LAVCA: What specific challenges do you face being a Women entrepreneur in Latin America?
Gutiérrez: Being a woman entrepreneur in Latin America can definitely have its challenges, especially in a mostly-men-led sector. Verena (my co-founder) and I have difficulties negotiating fair prices at farms and central markets because we are women. This is usually a job done by men, so we get penalized with higher prices for our “naivety” as women. Also at the vendor level our customers don’t necessarily believe that two women can bring high-quality, low-priced produce to their shops, as we claim we can. However, being a woman also has multiple up-sides. Whatever people find unusual, tends to catch their attention. Hence, Agruppa also has the potential (and often does) catch people’s eye! And once we prove we can deliver what we promise, we often find that people trust us even more.
LAVCA: What financing have you received thus far? From whom and at what point? What resources have you used in your search for financing? Are you currently looking for additional financing?
Gutiérrez: We have received funding from two sources. First, we received a grant from Postobón (PepsiCo in Colombia) in May 2015. Second, we got a contract from a large International Organization (not public yet) which we will receive as of November 2015. Both funds came thanks to the market-proof we achieved during October 2014, when we piloted with 10 vendors, as well as through the continuous market research we carried out during the first semester of 2015 to show the growth potential of Agruppa in Bogotá. To achieve this, we mainly put to work our grant and application writing expertise, as well as networking to find the right grants for to meet our goals. We are going to open our seed round during the first semester of 2016, to expand our presence in Bogotá.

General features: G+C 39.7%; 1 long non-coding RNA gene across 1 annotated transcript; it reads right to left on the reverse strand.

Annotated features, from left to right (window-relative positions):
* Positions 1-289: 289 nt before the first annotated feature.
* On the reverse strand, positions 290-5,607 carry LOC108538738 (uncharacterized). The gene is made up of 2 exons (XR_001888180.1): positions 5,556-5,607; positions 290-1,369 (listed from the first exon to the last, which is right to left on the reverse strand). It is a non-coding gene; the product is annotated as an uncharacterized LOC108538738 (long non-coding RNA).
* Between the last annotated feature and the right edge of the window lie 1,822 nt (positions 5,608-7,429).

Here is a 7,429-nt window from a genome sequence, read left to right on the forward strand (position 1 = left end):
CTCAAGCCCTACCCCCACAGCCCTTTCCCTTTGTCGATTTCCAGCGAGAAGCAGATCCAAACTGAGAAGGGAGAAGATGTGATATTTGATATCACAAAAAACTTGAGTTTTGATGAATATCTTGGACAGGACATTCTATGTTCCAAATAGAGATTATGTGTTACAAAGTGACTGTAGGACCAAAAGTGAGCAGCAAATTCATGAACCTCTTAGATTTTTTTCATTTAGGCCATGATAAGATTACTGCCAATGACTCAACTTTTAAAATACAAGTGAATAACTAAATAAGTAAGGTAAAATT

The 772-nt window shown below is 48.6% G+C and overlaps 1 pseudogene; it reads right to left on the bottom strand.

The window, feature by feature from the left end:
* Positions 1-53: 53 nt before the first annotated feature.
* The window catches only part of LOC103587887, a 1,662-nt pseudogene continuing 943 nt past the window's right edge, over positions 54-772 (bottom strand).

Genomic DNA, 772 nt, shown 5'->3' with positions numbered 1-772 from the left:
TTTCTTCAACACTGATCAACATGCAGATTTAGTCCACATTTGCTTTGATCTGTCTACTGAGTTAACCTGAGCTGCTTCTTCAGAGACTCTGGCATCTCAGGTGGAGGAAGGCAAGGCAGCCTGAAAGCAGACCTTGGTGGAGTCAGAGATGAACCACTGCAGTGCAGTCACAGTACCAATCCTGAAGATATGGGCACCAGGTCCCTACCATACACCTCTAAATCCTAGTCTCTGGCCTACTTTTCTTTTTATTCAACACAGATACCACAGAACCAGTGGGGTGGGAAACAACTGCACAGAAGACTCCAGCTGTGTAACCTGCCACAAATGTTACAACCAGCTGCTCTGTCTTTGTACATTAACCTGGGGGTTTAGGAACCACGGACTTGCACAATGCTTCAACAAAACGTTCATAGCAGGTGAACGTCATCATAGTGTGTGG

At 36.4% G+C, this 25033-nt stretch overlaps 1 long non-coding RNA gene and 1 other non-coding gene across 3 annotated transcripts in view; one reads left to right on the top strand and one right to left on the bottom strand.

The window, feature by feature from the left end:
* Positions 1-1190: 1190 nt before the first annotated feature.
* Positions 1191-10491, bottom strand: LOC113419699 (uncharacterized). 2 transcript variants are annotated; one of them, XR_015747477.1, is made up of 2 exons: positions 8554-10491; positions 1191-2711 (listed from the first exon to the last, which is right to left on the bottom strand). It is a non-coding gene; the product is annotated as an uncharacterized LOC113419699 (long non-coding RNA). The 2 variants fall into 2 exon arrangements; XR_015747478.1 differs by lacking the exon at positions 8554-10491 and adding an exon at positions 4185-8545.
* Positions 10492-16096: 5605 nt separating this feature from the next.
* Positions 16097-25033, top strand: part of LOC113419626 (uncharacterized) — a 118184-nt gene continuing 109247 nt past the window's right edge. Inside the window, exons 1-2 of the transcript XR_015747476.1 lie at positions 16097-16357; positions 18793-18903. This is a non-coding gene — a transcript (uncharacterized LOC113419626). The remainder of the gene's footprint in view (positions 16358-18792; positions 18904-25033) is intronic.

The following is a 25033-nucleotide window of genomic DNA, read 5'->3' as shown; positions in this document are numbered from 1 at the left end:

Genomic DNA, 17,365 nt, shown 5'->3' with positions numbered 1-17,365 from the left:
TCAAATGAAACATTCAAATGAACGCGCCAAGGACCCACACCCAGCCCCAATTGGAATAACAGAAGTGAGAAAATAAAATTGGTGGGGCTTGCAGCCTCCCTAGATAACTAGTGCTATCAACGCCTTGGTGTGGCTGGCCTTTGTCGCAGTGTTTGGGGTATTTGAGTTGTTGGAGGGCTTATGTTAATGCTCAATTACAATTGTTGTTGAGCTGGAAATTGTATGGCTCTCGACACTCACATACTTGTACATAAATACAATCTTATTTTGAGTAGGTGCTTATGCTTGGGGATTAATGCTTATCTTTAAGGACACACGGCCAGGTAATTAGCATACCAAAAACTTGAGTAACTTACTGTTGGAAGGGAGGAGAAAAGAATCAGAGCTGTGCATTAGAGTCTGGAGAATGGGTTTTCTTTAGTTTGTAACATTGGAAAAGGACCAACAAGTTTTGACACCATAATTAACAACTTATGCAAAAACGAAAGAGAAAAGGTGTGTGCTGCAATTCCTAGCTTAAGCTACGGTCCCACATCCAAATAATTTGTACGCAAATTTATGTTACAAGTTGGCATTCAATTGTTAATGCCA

LAVCA: How have you/do you plan to use the financing? In general, how do you plan to grow the business?
Gutiérrez: We are going to use the financing mostly for working capital in order to operate at a small scale in Bogotá. This basically means buying produce; paying for transportation, both from the farm to the city, as well as from our Outlet in the city to our vendors’ shops; and paying for the facilities and personnel that allows our operations to run smoothly. We will additionally invest in technology development (creating our app and IVR systems, and enabling our software in Colombia); social impact monitoring and evaluation; and buying trucks to optimize our costs. We will grow our business by Outlets. One Outlet can supply up to 300 vendors, so we allocate vendors to our nearest Outlet and create new Outlets as we geographically expand.
LAVCA: In your experience, what are the biggest opportunities and challenges for creating and growing a business in Latin America?
The biggest opportunity for creating a business in Latin America is the great space there is to innovate and/or replicate innovative ideas that have been implemented somewhere else. Our region welcomes new or successful business ideas, especially those who can create shared value or opportunities for the most vulnerable. The biggest challenge is funding at an early stage. Given the history and current situation in our region, investors are still very risk-averse. In this sense, there is an investment gap between those who fund pure ideas and those who fund startups with a proven track record.
LAVCA: Do you have any advice for women hoping to create and grow a business in Latin America?
We live in a region that welcomes innovation and entrepreneurship. I have three pieces of advice for women hoping to create and grow a business in Latin America. First, trust in yourselves! There is no job a woman can’t get done, no matter what anyone says! Second, work very hard to understand your customers and market segment, making sure that your product or service does satisfy their needs and fulfills their dreams. Finally, and most importantly, find a way to wake up every day loving what you do, because as there are ups, there will be downs, and only the passion and true belief in what you do will keep you going through it all.